It’s been over a month since my trip to Japan (yes, I’m still milking that cow) and I still have a lot to think about. After reading an article on RocketNews re halal ramen that, as the article allegedly claims, is “so good anyone will enjoy it”, I remembered a part of my trip when I spotted some small shops offering halal rice crackers at Sensoji Temple. This got me thinking about how halal food has and will influence the future of Japan’s tourism industry. Is it a lucrative opportunity or just another fad?
The Islam Market in Japan
In economics and the art of marketing, religion is just another classy term for “another niche market we capitalists can exploit”. These religious people have needs; the market can supply them. Supply and demand, basic economics. As for the halal food market, it is indeed a lucrative opportunity for people, especially considering the rising influence of Islam globally. However, in Japan alone, Islam is still a teeny-weeny minority; an estimated 100,000 people amidst the 127.3 million residents of Japan. Most of these Muslims are foreigners and only a small percentage are natives.
So why bother with a halal market at all?
While the national Muslim population of Japan is very low, consider the influx of tourists coming into Japan annually. Because of China being a major dick with their assertiveness and territorial claims over the last few years, in around 2012-2013, Japan has seen a decline in Chinese tourists. An unfortunate condition, considering the Chinese are big spenders. So Japan had to look for other people to entice. Thanks to Abe’s monetary policies, Japan has become a ridiculously cheap place to visit (well, speaking in first-world terms). Added with a weakening yen and cheap tour packages, tourists from Southeast Asia came in and filled in the gaping hole left by the Chinese in the tourism industry. In 2014, Japan saw more Indonesians and Malaysians than it has ever seen in years; 200,000 Malaysians and around 160,000 Indonesians entered Japan as tourists (JNTO stats). Surely these people need food, am I right? And… you may have guessed it, a majority of these new tourists are Muslim, meaning that they require their food to be halal, or processed according to Islamic guidelines.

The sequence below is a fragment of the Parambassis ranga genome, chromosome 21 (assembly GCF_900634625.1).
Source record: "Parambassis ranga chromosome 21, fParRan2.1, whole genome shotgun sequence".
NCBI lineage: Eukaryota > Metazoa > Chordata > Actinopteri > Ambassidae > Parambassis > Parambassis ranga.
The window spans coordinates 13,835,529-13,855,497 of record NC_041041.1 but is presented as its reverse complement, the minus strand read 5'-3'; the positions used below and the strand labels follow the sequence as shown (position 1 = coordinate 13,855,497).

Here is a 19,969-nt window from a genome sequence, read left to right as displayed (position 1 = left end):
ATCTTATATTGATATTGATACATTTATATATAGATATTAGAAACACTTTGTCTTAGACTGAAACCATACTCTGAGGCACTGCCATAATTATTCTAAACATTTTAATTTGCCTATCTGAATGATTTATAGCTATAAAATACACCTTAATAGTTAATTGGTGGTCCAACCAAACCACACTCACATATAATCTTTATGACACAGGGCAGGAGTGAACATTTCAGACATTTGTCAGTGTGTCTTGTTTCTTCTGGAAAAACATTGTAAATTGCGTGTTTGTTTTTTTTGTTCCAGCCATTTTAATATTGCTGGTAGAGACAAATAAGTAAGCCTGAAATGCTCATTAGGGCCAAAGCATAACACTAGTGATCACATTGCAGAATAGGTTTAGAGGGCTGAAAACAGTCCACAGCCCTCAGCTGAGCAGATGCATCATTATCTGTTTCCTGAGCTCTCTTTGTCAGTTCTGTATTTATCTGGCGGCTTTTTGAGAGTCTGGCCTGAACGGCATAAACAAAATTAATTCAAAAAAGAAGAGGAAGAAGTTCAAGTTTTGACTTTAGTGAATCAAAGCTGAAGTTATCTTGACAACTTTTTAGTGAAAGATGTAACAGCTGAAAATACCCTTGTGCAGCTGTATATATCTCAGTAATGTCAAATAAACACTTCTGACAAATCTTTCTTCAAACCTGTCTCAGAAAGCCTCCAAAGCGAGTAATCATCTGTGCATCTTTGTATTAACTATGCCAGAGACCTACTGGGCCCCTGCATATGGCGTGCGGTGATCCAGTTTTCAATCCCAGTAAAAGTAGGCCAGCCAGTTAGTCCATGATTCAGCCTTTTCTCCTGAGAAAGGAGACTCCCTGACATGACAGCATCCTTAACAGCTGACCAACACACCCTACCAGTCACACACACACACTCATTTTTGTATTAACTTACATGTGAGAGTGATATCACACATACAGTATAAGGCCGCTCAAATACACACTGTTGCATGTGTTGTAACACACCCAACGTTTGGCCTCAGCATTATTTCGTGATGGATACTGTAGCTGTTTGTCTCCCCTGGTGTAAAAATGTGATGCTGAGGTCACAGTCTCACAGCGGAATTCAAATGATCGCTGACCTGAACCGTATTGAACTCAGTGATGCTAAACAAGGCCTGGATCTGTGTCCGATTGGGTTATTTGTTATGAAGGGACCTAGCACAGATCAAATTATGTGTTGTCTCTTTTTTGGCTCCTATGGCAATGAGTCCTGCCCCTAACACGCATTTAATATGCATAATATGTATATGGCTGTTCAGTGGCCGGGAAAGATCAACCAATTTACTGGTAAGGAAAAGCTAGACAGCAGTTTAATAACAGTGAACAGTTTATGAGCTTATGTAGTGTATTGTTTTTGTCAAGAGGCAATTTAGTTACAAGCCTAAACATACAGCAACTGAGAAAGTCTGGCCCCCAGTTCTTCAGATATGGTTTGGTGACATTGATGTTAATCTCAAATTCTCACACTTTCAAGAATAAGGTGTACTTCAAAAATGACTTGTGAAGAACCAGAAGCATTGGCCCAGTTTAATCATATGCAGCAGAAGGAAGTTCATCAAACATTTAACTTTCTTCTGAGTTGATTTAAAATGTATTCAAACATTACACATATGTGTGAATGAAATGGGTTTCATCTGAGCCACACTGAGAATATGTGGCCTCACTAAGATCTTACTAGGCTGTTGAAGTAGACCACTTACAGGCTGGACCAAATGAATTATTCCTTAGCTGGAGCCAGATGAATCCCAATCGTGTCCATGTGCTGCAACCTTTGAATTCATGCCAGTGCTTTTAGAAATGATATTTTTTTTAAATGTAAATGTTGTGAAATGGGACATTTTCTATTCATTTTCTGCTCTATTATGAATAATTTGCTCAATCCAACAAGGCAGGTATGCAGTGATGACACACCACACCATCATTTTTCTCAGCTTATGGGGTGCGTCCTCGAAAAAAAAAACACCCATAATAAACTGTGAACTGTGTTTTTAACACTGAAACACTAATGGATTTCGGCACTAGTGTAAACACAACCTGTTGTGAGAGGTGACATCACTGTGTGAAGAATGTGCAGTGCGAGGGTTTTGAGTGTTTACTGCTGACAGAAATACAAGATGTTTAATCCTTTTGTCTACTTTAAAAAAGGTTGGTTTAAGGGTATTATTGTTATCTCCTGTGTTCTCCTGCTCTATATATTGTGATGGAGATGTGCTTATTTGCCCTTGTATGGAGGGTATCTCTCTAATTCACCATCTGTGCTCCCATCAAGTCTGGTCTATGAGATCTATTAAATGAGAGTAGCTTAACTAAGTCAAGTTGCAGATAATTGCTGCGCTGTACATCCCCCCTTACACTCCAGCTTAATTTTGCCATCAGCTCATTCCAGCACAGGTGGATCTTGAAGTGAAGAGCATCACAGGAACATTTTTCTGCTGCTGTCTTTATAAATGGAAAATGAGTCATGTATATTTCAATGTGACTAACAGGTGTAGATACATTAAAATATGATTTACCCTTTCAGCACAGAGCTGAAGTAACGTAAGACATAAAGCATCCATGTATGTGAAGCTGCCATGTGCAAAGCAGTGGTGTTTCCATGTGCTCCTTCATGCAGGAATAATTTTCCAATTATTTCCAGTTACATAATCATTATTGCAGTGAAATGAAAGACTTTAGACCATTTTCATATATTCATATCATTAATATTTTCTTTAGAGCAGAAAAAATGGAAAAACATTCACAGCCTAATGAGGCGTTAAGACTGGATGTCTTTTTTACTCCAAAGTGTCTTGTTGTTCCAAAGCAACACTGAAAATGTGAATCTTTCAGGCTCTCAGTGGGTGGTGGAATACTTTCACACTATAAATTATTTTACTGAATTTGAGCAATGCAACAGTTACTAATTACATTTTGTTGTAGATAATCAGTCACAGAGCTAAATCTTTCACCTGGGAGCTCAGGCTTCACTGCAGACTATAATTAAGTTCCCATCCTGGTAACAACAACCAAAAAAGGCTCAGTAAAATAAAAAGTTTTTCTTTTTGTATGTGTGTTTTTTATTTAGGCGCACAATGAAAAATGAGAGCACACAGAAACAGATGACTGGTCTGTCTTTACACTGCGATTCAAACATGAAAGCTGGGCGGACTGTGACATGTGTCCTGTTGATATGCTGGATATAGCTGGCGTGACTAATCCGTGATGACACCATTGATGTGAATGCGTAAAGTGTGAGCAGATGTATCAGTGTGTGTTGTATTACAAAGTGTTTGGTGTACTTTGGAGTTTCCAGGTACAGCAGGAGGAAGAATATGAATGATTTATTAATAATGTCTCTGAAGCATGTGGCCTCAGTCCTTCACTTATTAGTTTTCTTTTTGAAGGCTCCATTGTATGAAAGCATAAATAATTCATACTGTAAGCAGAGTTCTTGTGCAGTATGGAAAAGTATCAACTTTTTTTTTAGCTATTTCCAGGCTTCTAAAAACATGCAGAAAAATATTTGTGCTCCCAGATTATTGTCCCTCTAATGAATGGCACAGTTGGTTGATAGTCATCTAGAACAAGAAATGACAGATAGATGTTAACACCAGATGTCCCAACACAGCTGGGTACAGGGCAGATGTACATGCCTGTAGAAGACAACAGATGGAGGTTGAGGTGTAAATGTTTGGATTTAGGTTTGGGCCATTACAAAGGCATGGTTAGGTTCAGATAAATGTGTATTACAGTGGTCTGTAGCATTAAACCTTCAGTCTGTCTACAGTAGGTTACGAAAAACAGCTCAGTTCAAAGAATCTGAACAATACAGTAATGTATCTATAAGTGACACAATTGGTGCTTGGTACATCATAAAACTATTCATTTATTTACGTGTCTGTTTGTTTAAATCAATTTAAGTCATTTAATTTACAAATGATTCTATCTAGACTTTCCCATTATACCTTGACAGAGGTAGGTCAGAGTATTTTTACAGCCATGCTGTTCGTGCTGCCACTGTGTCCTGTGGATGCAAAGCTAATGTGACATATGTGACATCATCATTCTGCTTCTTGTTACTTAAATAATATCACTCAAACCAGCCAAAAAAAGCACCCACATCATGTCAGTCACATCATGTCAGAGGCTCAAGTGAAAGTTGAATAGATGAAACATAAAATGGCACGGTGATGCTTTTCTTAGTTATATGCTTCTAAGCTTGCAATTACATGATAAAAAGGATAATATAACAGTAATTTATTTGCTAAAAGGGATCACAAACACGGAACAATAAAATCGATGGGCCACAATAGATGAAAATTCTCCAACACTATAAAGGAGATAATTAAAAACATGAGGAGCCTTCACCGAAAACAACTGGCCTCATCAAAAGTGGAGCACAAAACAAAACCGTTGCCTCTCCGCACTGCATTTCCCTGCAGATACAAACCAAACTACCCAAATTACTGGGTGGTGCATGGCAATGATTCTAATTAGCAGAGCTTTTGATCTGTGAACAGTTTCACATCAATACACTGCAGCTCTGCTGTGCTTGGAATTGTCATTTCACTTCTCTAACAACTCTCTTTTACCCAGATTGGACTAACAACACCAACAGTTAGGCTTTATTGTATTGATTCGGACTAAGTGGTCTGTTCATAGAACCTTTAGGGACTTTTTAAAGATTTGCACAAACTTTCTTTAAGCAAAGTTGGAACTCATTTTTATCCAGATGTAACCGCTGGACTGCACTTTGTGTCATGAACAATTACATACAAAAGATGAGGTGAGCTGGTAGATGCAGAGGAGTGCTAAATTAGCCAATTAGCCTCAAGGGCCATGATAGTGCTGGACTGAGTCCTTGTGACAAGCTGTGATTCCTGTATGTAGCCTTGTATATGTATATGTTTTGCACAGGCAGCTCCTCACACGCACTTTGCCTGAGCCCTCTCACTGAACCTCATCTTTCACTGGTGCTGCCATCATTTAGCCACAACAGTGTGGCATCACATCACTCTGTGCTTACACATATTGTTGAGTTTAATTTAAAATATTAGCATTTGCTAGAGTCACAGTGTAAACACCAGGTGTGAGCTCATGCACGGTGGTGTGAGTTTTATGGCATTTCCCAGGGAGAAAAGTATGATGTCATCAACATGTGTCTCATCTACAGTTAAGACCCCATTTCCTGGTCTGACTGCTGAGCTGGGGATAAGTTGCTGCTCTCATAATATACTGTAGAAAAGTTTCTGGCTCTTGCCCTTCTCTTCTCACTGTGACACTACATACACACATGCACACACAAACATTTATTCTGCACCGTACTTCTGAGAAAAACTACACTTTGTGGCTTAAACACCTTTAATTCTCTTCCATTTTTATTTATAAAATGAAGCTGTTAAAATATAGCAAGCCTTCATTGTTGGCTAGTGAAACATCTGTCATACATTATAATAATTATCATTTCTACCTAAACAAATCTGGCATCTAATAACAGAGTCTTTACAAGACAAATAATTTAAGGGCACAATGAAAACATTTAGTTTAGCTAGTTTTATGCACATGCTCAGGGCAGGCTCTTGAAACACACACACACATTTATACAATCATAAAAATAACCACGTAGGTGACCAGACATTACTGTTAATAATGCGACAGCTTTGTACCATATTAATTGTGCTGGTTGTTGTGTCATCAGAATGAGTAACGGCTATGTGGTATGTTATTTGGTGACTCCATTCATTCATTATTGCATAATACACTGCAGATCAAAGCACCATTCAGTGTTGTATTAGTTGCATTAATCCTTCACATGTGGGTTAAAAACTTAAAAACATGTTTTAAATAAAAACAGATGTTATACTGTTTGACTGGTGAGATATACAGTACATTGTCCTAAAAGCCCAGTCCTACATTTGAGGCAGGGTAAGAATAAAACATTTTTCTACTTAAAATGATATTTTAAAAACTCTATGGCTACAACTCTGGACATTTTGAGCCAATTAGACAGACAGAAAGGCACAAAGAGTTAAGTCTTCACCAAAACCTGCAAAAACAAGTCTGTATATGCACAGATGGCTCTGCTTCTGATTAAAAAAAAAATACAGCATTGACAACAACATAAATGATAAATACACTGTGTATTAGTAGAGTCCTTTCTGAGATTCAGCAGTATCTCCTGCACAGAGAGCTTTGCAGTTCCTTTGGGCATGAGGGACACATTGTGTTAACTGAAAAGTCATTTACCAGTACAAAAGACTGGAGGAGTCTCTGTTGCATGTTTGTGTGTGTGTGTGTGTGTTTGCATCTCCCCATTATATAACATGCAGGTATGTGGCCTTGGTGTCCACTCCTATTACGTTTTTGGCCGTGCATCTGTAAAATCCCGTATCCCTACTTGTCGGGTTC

And it’s not just about pork-free and alcohol-free. No, halal goes beyond that. It’s not my area of expertise, but all I know is that for beef, the cow has to be killed in a particular manner.
And if those numbers aren’t enough, a study from the Economist Intelligence Unit predicts that by 2030, the global halal market will be valued at $10 trillion. Ka-ching!
Bringing Halal to Japan
Since I’m an atheist, I had no qualms on eating in Japan. I ate anything the convenience stores had, could care less how ramen was prepared or what it contained, and drank a lot of alcohol. My only concern was sushi and seafood, because I’m allergic to crab meat, and damn, the Japanese sure love their crab.
But we’re talking about Muslims here, not atheists.
For Muslims, Japan is a rather risky place to visit, mainly because their customs do not mix well with the teachings of Islam, especially dining. Pork, and especially alcohol, are inseparable from the omnivorous Japanese diet and also its culture. Shops have to serve alcohol lest they go bankrupt and everyone loves a bowl of tonkotsu ramen. Indeed, for the devout Muslim, a single bite might mean the difference between heaven and hell.
That aside, it is not like Japanese businesspeople have not noticed this new emerging market. As I have said in the intro, the needs of religious people will be met by people who can supply them. Perhaps the most stellar achievement is the development of the app “Halalminds”. Developed by Agung Pambudi, an Indonesian living in Fukuoka, Halalminds is an app tailored to meet the needs of hungry Muslim tourists. Here’s what the app offers:
The main feature of HalalMinds is a barcode scanner that can be used while grocery shopping. Once an item is scanned, it is matched against the app’s database of approximately 500,000 products to determine if it is halal or not. This is especially useful for those who cannot read Japanese, as food labels often contain complex kanji characters.